Let’s face it: it’s about cooties, mostly. We can wash and if need be, sanitize our hands. But most of us don’t pay attention or are unconvinced by what doctors tell us. We might all be safer just staying at home, sick or well. But them we have to deal with our well-insulated homes with closed windows.

  5. Am I the only one to be exasperated by dioceses mandating pre-Communion hand sanitizers for priests and ministers?

    Apart from the fact that using it transmits an odour from the fingers to the hosts and makes them taste highly unpleasant, the use of hand sanitizers is useless in combatting COVID-19. Sanitizers are antibacterial, not antiviral. Soap and hot water are the way to deal with a virus. Failing that, a solution containing at least 60% alcohol is recommended in the medical guidance I have read.

    And don’t get me started on the fact that Communion from the chalice, when properly administered, has been known for many years to be much safer and much more hygienic than Communion under the form of bread….

    1. Well, the chalice presents the potential for indirect forms of spread: by the unpurified gripping of the stem back and forth. Also, it’s not only touching by lip or hands that’s an issue, but dispersal by breathing over, as it were. (Hey, celebrants in the OF, if you’re tempted to imitate EF praxis by pronouncing the words of institution with your nose in your chalice – resist the temptation! Then again, maybe you don’t permit offering the chalice to the faithful so it’s a non-issue…) In any event, offering the chalice is interdicted here (Archdiocese of Boston), as is often the case in the middle of flu season. Fonts are to be regularly emptied, cleansed, et cet. The Pax becomes largely wave and nod by default but no one “enforces” so some embrace, et cet.

  6. I am late to this thread, but since the topic is still timely, allow me to chime in.

    Actually, we are not “without the Day of the Lord.” It’s still Sunday, with or without Eucharist. The question is: how do we observe it. Sadly, this turn of phrase reveals that we are not much aware that we are keeping a day of the Lord, if we think it no longer exists in the absence of the Eucharist. Granted, Eucharist is central to the tradition of Sunday, but in exceptional cases, resiliency takes on exceptional forms.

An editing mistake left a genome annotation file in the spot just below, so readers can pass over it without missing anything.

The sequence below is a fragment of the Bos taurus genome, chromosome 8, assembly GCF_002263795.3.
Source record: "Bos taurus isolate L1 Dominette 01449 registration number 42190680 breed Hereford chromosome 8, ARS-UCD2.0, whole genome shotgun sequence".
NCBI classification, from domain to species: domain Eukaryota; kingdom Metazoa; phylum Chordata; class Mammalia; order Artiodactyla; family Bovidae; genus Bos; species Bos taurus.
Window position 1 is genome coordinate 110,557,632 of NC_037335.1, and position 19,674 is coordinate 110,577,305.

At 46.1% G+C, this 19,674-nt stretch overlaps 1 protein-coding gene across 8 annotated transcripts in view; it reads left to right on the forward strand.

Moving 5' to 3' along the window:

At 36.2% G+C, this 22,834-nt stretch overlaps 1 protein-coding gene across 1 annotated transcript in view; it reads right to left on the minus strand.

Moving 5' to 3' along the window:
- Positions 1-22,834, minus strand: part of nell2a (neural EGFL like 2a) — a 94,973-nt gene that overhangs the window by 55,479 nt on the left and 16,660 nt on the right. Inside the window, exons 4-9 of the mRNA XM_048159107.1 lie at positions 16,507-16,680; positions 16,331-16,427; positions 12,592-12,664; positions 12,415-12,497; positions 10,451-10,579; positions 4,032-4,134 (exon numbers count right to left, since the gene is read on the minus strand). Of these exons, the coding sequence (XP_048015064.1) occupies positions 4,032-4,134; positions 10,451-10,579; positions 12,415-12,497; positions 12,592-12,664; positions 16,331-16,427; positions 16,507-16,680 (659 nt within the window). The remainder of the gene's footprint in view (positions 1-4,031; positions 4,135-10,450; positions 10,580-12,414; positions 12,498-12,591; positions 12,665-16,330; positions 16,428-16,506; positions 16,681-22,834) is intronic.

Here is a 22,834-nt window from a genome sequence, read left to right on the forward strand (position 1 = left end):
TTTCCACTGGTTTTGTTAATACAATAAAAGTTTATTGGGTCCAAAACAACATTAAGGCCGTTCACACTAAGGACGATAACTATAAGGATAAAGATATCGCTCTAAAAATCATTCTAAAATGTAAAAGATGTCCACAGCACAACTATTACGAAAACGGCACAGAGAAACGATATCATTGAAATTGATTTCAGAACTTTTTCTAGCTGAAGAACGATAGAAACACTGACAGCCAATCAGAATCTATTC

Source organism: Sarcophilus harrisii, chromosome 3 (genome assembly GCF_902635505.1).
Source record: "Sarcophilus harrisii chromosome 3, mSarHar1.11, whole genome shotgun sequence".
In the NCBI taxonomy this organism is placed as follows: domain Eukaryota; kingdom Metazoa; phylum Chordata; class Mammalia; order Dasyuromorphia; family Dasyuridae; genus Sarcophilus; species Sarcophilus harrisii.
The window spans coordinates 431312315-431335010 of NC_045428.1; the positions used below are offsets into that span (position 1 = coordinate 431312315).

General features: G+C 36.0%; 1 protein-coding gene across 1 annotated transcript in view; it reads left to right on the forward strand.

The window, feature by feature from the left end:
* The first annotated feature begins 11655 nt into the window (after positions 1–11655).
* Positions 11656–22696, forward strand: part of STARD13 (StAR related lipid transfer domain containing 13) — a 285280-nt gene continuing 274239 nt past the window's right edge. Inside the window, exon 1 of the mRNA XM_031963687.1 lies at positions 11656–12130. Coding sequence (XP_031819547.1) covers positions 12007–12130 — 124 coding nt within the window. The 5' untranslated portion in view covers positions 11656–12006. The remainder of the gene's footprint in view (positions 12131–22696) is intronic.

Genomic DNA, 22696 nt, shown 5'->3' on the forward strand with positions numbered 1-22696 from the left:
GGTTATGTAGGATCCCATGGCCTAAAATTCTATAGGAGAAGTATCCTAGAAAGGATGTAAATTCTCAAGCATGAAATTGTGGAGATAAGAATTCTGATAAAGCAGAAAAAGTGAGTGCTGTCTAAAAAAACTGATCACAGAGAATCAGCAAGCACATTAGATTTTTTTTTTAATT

World history includes examples of the church growing in situations that are far from ideal. From 1784 to 1794, there were no priests in Korea, yet a thriving Christian community was born and blossomed there; by 1801 they numbered 10,000.

    During an epidemic, the big question for me is whether and how we will pull together to meet challenges in terms of human needs, how we will exercise the virtues, how we will love our neighbor as ourselves. Our mettle will be tested as we need to resist the impulse of hoarding or the temptation to demonize each other. I’m not too optimistic that we will do well under this test. But if all that Eucharist means is a nice hour on Sunday, and it hasn’t converted our hearts to the Lord and his teaching, then we’ll be facing not merely an absence of gathering but the failure of our Christianity.

    1. Yes.

      I also wonder, for church communities that have been privileged to largely imagine themselves insulated from daily fear of improvident death and disease, if an unwillingness to engage realistically with such subjects in church teaches children to be even more fearful of them. I remember seeing the Vietnam War and last parts of the civil rights movement played out violently on television as a child; in my family (but not my church), those things were vividly engaged in animated discussion (it helped that my oldest pair of sibs were a decade older), but that was not the case among most of my peers. These days, even more than then, there’s a lower-octane form of the Prosperity Gospel in Catholic homiletics that conveys the notion that if we’re kind and good to others, especially the less privileged, then the demonstrated unfairness and seeming randomness of life – and God’s seeming silence in the face of it – will not be experienced by us in it fullness (presumably because we’ll at least enjoy some ego satisfaction in ameliorating that experience for others) – which is not quite true, inasmuch as our Lord didn’t promise that to us. Perceptive children who raise questions indicating some awareness of this in their own ways can present a moment of spiritual terror to adults trying to appear to hold things together.

  7. And now the directions to cease public liturgies begin in the USA. Starting with the Archdiocese of Seattle.

    1. And also closing as of Saturday morning, 14 March, Holy Trinity, Georgetown, one of the largest parishes in the archdiocese of Washington.